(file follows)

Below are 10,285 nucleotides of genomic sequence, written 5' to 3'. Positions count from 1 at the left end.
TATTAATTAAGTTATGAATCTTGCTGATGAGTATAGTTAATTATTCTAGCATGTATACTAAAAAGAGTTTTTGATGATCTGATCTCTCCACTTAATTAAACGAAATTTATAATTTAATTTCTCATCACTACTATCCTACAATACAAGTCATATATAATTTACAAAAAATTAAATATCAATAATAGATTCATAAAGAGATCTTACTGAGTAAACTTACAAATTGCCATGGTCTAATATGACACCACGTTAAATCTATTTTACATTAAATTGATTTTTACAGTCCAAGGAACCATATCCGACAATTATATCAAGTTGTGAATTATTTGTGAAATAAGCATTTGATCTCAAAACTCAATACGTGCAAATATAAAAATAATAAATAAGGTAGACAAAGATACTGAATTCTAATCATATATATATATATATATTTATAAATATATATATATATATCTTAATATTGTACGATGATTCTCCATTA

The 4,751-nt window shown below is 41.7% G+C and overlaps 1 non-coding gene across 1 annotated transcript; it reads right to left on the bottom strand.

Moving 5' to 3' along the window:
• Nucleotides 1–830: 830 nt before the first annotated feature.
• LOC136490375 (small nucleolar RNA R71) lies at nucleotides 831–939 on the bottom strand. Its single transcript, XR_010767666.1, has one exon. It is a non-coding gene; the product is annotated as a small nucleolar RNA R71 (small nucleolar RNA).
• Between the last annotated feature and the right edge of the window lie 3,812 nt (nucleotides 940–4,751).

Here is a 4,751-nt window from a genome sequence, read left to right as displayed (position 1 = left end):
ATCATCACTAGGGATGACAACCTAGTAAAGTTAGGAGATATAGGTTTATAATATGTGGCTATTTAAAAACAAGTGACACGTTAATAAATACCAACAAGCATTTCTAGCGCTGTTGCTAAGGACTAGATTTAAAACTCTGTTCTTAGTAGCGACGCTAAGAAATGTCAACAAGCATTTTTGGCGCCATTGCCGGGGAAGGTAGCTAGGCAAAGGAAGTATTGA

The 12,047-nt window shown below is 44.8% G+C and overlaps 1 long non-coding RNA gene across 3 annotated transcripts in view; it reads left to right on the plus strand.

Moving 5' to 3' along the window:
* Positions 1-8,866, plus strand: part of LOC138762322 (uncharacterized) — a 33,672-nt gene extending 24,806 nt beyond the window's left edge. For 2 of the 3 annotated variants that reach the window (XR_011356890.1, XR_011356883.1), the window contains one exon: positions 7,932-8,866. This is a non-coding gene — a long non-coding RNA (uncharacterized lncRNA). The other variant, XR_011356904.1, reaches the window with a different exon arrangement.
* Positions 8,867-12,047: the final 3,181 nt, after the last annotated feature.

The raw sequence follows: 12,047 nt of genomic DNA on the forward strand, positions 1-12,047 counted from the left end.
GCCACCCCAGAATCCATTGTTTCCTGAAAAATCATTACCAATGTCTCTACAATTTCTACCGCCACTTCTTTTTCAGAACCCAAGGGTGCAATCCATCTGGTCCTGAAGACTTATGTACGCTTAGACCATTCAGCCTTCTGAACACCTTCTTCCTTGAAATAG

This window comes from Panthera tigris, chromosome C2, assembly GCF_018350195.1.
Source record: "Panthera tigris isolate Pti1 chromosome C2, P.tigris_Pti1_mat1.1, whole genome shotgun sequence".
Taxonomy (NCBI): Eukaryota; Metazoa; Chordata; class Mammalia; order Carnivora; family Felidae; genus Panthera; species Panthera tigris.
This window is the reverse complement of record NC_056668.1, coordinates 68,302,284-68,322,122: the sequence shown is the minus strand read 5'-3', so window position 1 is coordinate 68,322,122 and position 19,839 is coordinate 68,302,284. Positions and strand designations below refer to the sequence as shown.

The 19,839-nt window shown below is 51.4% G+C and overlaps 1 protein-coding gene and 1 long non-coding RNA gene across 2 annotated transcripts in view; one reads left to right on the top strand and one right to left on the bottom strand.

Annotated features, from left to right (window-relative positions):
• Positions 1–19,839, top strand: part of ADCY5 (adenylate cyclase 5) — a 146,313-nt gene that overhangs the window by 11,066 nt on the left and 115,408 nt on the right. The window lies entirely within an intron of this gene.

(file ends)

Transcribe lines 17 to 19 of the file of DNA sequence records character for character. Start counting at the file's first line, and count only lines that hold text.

Source record: "Panthera tigris isolate Pti1 chromosome C2, P.tigris_Pti1_mat1.1, whole genome shotgun sequence".
Taxonomy (NCBI): Eukaryota; Metazoa; Chordata; class Mammalia; order Carnivora; family Felidae; genus Panthera; species Panthera tigris.
This window is the reverse complement of record NC_056668.1, coordinates 68,302,284-68,322,122: the sequence shown is the minus strand read 5'-3', so window position 1 is coordinate 68,322,122 and position 19,839 is coordinate 68,302,284. Positions and strand designations below refer to the sequence as shown.